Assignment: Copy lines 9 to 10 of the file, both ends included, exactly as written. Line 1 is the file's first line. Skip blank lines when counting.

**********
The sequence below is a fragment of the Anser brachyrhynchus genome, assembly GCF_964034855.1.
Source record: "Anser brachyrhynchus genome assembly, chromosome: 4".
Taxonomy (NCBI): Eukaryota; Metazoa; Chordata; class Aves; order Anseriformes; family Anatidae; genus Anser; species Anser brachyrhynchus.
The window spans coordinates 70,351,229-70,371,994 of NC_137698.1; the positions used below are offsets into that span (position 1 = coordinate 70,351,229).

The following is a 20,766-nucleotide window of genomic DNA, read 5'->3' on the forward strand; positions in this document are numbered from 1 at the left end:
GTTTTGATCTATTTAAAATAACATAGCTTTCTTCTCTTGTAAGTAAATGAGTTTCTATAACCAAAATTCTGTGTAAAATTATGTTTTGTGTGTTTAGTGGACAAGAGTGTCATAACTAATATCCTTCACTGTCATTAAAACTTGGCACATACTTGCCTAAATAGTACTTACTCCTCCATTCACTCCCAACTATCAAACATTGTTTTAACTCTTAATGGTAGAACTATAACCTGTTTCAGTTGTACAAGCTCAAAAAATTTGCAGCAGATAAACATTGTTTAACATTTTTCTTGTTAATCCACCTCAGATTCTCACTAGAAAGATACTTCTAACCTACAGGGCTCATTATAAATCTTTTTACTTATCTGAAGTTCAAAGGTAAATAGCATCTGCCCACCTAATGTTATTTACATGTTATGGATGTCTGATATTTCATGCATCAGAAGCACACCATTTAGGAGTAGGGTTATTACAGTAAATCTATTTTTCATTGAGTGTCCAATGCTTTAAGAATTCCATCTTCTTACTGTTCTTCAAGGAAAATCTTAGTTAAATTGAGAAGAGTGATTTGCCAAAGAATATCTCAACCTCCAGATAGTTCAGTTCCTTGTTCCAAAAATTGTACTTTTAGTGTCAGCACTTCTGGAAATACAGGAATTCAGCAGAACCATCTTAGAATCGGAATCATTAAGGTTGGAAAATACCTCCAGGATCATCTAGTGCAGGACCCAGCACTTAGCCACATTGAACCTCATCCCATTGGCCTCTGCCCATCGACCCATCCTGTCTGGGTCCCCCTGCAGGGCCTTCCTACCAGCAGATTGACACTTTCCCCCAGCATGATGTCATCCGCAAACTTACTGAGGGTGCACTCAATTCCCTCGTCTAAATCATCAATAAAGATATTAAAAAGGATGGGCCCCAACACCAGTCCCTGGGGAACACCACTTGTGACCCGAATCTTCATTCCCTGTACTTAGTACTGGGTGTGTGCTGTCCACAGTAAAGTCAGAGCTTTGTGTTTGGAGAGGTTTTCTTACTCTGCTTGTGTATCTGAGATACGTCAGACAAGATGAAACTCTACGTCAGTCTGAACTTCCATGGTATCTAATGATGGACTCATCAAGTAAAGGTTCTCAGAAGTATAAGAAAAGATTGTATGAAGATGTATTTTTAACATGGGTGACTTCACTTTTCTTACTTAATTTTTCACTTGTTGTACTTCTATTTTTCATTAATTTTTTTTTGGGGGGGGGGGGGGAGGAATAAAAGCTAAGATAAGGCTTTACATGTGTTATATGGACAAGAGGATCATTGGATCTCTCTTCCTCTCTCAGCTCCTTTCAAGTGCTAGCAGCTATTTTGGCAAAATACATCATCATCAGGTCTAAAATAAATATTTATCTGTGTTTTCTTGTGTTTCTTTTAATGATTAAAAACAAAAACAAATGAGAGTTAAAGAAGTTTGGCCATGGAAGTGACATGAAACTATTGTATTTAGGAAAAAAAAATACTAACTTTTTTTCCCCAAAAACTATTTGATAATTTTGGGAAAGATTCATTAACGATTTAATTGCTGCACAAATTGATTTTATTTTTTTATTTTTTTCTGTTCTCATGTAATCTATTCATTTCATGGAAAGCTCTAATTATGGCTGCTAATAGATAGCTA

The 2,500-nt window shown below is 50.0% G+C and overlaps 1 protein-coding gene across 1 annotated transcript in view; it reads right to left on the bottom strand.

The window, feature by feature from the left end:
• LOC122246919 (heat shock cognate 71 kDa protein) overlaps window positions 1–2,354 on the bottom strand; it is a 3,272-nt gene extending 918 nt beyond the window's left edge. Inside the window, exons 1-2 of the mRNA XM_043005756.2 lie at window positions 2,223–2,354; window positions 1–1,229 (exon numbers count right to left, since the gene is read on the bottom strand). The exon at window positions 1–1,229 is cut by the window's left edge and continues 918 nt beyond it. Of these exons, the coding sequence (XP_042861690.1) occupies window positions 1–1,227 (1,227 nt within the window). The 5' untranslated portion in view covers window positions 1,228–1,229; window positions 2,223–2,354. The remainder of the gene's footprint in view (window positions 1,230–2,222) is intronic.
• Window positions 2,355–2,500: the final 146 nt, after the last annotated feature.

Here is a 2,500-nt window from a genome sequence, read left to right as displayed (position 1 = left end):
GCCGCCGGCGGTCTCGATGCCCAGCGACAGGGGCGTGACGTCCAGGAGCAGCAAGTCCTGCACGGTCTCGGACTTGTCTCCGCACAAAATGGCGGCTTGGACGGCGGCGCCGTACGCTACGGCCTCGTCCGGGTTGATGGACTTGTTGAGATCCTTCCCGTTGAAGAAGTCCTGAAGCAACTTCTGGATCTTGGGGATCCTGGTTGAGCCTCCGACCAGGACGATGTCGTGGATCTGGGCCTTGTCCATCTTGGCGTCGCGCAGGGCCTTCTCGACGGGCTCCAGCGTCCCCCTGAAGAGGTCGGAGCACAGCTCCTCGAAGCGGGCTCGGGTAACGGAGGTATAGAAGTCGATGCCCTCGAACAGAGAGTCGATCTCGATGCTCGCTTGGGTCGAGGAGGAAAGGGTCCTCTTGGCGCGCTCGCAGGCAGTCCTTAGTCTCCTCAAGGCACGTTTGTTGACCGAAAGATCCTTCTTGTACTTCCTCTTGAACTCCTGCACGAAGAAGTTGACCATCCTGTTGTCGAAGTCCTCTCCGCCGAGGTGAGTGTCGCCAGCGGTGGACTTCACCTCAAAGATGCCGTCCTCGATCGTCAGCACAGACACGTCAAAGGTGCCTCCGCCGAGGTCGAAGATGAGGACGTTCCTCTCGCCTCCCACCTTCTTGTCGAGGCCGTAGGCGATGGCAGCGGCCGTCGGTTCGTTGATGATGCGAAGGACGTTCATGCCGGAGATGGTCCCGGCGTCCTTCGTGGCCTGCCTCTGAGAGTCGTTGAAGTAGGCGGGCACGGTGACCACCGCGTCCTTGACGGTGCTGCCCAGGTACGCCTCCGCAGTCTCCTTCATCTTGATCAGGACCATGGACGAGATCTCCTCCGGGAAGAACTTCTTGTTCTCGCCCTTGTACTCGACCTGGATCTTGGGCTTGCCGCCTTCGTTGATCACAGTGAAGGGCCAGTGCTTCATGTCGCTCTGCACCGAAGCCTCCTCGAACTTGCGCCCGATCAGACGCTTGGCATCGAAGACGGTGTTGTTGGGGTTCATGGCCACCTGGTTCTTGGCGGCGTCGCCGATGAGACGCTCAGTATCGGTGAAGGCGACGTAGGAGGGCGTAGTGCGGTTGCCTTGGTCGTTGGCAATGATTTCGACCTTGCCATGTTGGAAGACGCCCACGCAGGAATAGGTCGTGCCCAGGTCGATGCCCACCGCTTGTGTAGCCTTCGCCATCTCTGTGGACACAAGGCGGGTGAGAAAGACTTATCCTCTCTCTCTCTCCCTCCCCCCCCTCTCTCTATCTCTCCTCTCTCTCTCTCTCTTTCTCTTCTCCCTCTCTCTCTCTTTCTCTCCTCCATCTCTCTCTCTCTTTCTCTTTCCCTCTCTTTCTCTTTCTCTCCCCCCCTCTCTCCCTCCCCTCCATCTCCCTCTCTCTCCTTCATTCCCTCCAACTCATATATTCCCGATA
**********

• LOC122246919 (heat shock cognate 71 kDa protein) overlaps window positions 1–2,354 on the bottom strand; it is a 3,272-nt gene extending 918 nt beyond the window's left edge. Inside the window, exons 1-2 of the mRNA XM_043005756.2 lie at window positions 2,223–2,354; window positions 1–1,229 (exon numbers count right to left, since the gene is read on the bottom strand). The exon at window positions 1–1,229 is cut by the window's left edge and continues 918 nt beyond it. Of these exons, the coding sequence (XP_042861690.1) occupies window positions 1–1,227 (1,227 nt within the window). The 5' untranslated portion in view covers window positions 1,228–1,229; window positions 2,223–2,354. The remainder of the gene's footprint in view (window positions 1,230–2,222) is intronic.
• Window positions 2,355–2,500: the final 146 nt, after the last annotated feature.